My wife has been feeling good lately—healthy.
I write that with a smile on my face—then quickly knock on wood.
If you read the first article I ever wrote for WeAreCaregivers, you know that there haven’t been many times my wife has felt like this. Mainly, since her diagnosis with a rare autoimmune disorder in 2009, she’s wrestled with fatigue, exhaustion, pain and frustration.
Of course, there have been times when she’s felt better, when she hasn’t been as tired or sore, when her rash hasn’t been as predominant—but those periods haven’t lasted long, and they weren’t like this.
How is she feeling this summer?
She has been doing research in a university city in another part of our state, while I hold down the fort at our home. She’s on her own, taking care of everything. And that has me thinking about the roller-coaster that is caregiving. I am well aware that for some people caregiving isn’t a roller-coaster. There are no “up” periods. There isn’t any chance that the person they care for is going to start feeling better. But for many caregivers—if patients enjoy remission, their roles change and they’re no longer needed as they once were.
Maybe that doesn’t sound like a big deal, but when your identity has become so wrapped up in providing love and care in one way, it can be difficult to accept that you’re no longer needed in that way anymore.
For me, it began with the dishes.
Dishes have just been one of my things. I started doing the dishes when each plate felt like a 10-pound brick in my wife’s hands. Since then, I’ve become one of the fastest, most thorough dishwashers east of the Mississippi. But when my wife started feeling better, she’d kindly do the dishes and for whatever reason it bothered me. It bothered me so much I’d make a point to get to the sink first after a meal.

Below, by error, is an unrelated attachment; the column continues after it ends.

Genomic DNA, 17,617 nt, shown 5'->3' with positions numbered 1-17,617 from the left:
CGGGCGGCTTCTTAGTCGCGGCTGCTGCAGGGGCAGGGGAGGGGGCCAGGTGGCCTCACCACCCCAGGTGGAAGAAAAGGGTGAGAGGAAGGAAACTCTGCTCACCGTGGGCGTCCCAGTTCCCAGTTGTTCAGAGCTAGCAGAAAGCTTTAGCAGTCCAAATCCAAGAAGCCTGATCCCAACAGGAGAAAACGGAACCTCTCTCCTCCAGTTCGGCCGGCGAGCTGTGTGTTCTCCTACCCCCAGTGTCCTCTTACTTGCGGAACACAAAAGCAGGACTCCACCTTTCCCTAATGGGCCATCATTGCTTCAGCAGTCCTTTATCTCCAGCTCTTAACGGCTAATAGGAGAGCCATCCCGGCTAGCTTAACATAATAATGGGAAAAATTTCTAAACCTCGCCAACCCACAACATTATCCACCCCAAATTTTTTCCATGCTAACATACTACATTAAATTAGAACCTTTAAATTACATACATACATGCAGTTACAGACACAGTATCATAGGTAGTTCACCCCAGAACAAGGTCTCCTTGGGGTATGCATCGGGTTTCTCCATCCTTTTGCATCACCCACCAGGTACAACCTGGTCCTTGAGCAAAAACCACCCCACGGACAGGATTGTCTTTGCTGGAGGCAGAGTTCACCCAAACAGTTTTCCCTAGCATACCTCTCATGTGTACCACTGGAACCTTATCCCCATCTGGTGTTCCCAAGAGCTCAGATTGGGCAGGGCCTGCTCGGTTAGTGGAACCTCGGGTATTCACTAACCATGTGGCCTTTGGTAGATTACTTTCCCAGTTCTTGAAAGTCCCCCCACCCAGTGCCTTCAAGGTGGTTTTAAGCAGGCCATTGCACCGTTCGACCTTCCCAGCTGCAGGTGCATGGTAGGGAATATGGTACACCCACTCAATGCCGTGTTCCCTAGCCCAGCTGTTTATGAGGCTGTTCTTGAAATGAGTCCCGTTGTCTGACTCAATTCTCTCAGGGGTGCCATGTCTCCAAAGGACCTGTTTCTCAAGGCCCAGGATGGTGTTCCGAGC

Why? Because without the dishes—without providing care in this way, and other ways—the dynamic of our relationship changes however slightly.
Don’t misunderstand. I love my wife; I’m thrilled she is feeling well; I share her pride in the work she’s doing, now.
She’s conducting important research this summer with a scientist she profoundly respects. She’s living on her own. She doesn’t need me to do the dishes. And, the dynamic of our relationship has changed. Like a lot of caregivers whose intense routines suddenly evaporate—I’m disoriented. As happy and relieved as I am that she’s feeling better, I still feel awkward when she does something I would normally do; when I talk with her on the phone and she’s just finished cleaning her apartment, prepared dinner, handled some bills and caught up with our friends over the phone.
So here’s my question as a young, inexperienced caregiver: How do you ride this roller-coaster?
I’m looking for your guidance here, so don’t let me down! How do you transition after those intense periods of providing care, from doing everything (or practically everything)? How do you let go of those things? How do you still feel needed?
Please, leave a comment, share this column on Facebook or email me at WeAreCaregivers@gmail.com
I could certainly use the help.
Meanwhile … I think I’ll go wash the dishes.
PAUL HILE is a writer, editor and social-media expert with ReadTheSpirit online magazine. His columns—written from the perspective of millions of younger caregivers—occasionally appear in this WeAreCaregivers section of our magazine. CLICK HERE to read all of Paul Hile’s columns on caregiving.